After my PCOS diagnosis, our fertility specialist came up with a treatment plan. He wanted us to undergo IUI (Intrauterine Insemination), a fertility treatment that involves placing sperm inside your uterus to facilitate fertilization. But before starting, the doctor recommended that I get my fibroid removed to make sure my uterus was as healthy as possible. (Related: Anna Victoria Gets Emotional About Her Struggle with Infertility)

It took us two months to even get an appointment for the fibroid surgery. I finally had the surgery in July, and it took until September for me to fully recover and get the all-clear to start trying to conceive again. Even though our specialist wanted us to start IUI ASAP after recovering from the surgery, my husband and I decided we wanted to try to conceive naturally again, hoping that maybe the fibroid had been the issue all along, even though our doctor said otherwise. Three months later, still no luck. I was heartbroken.

Starting IUI

At this point, it was December, and we finally decided to start IUI. But before we could begin, my doctor put me on birth control. Turns out your body is particularly fertile right after getting off oral contraceptives, so I went on them for a month before officially starting IUI.

After getting off birth control, I went in to the clinic for a baseline ultrasound and blood work. The results came back normal and the same day I was given a 10-day round of injectable fertility drugs to help stimulate ovulation. These meds help your body produce more eggs than you usually would in a given menstrual cycle, which increases the likelihood of conception. Usually, you're tasked with administering these shots at home, and TBH, learning to poke my stomach with a needle wasn't the issue, it was the side-effects that really sucked. Every woman reacts to ovulation stimulating medication differently, but I personally struggled with terrible migraines. I took days off of work and some days I could barely open my eyes. Plus I wasn't allowed caffeine, since it can inhibit fertility, so migraine pills were not an option. There wasn't much I could do but suck it up.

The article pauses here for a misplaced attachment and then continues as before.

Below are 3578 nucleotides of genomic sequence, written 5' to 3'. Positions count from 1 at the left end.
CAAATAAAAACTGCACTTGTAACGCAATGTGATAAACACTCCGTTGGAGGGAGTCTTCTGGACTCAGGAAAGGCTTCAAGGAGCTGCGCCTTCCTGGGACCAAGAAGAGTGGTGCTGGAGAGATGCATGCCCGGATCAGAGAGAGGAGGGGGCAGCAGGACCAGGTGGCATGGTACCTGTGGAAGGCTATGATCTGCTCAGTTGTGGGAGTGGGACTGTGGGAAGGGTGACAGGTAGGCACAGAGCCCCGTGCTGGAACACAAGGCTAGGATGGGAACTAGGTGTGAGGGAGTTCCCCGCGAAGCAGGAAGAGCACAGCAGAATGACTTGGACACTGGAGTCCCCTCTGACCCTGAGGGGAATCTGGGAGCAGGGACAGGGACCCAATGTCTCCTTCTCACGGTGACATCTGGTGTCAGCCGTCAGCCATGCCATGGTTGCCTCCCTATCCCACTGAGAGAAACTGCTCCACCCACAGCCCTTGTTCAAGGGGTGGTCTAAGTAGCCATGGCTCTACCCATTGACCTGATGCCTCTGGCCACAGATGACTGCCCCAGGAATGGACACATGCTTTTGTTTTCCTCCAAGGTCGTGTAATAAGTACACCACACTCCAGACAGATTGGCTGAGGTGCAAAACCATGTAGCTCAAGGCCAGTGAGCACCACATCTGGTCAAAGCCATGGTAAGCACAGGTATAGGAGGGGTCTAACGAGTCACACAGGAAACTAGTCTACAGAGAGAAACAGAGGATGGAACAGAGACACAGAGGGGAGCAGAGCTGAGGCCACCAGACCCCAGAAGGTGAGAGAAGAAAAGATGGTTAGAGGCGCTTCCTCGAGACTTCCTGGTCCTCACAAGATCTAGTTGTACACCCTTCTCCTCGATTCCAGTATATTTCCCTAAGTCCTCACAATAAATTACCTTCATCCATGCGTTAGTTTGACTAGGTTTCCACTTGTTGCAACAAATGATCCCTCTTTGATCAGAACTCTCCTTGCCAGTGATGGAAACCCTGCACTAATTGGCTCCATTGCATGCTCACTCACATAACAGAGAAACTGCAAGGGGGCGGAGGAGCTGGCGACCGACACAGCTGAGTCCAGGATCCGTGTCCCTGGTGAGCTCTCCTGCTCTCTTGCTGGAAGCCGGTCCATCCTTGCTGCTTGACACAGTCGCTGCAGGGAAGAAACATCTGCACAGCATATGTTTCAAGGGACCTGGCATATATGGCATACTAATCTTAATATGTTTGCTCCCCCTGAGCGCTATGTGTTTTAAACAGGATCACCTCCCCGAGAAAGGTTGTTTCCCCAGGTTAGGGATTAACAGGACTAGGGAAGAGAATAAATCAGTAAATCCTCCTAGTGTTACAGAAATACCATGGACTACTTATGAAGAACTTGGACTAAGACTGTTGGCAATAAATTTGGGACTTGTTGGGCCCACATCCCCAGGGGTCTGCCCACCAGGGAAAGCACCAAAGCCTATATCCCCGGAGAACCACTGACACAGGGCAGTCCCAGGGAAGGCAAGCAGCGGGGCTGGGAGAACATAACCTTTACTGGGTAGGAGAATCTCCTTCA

By this point, I had started to feel really down. Everyone around me seemed to be starting a family, and it made me feel isolated. Being able to conceive naturally is such a gift—one that many people take for granted. For those of us who're struggling, being bombarded with baby photos and birth announcements can make you feel incredibly lonely and I was definitely in that boat. But now that I was finally going through with the IUI, I felt optimistic.

Heather Erickson

When the day came to inject the sperm, I was excited. But about two weeks later, we learned that the procedure was unsuccessful. So was the one after that, and the one after that. In fact, we underwent a total of six failed IUI treatments over the next six months.

Desperate to figure out why the treatment wasn't working, we decided to get a second opinion in June 2019. We finally got an appointment in August, trying naturally in the meantime, albeit with still no success.

The new specialist had my husband and I undergo another series of tests. That's when I learned I didn't actually have PCOS. I remember feeling so confused because I didn't know whose opinion to trust. But after the new specialist explained the discrepancies in my previous tests, I found myself accepting this new reality. My husband and I ultimately decided to charge forward, putting this specialist's recommendations in place.

Turning to IVF